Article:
3. Hi Lesley,I think we can make decisions based on hunches or other influences, and if they turn out right we can attribute our good fortune to the source of the hunch, in your case a calling from God. This in itself is a hit, and therefore you think the attribution to God fits. What about the calling you got from God to be an XYZ (enter 'car mechanic' or anything else you have been or thought of being) that you ignored? I think the notion that you get a strong calling, that you think the calling is from God, you fulfill the calling, and it shows you more about God, is all a self-fulfilling sequence of events.I always wanted to work with computers, from being very young, when they filled a room and could only add up. But the vision, the foresight of what might be was transmitted to me by science fiction and programmes like Tomorrows World. It's turned out better than anticipated because I've worked from home while my kids have been growing up, which was a big unexpected bonus. This is natural inspiration at work though that led me here. A religious person in my position might attribute it to a message from God telling them what is best for them. But does the fact that it took me a few tries to get to this, via engineering and teaching, mean that my callings to those professions were instances of God getting it wrong? Or was I ignoring God then and received his message now? Or maybe one of those professions would have been even better for me, and God is sat there thinking, well Ron, you wouldn't listen? In other words, whatever our story, we could always make it fit the facts. margaretkiaora on your recent Devil post said, "I believe there is a fallen angel we call Satan or The devil because Jesus believed he existed, and thats good enough for me." – which is about as obvious as it gets that people believe what they want to believe. "Why do you think there's a supernatural entity called the Devil?", "Because another supernatural entity (the divine Jesus) said so." – This is using the presuppositions of the divine to confirm the divine, which doesn't really work.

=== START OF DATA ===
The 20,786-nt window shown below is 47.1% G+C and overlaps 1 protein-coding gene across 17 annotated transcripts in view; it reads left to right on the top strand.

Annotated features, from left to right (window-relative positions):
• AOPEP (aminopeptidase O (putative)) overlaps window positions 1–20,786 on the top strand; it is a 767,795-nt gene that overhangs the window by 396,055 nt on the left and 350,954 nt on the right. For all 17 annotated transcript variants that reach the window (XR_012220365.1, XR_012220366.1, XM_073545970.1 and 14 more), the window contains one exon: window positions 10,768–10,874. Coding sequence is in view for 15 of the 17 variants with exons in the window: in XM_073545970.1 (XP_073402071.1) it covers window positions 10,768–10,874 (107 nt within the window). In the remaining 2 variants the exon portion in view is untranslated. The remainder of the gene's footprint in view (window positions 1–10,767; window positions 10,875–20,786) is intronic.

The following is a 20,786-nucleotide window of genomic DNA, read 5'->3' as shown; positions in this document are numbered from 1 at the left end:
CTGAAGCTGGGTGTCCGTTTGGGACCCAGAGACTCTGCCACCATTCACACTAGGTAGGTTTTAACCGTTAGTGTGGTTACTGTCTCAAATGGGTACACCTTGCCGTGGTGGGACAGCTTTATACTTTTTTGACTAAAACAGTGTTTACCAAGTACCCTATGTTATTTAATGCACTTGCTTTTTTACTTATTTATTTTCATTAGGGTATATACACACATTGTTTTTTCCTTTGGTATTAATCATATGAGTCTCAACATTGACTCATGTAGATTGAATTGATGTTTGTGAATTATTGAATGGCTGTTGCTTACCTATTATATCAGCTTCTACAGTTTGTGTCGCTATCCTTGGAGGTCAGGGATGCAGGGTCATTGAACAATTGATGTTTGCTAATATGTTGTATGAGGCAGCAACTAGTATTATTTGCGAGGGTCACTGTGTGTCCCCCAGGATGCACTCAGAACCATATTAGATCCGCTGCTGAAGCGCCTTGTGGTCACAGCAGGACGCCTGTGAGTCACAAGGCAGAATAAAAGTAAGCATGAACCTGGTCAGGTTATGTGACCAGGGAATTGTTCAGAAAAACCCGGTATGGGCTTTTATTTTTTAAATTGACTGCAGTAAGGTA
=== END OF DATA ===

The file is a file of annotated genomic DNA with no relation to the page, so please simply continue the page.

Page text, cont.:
4. I can understand what you mean, but this call that I speak of is much more urgent and also trying to get me to do something I don't want to do.Most people I know who have experienced a call to priesthood have fought it, ignored it and generally run away until they exhausted themselves and gave in.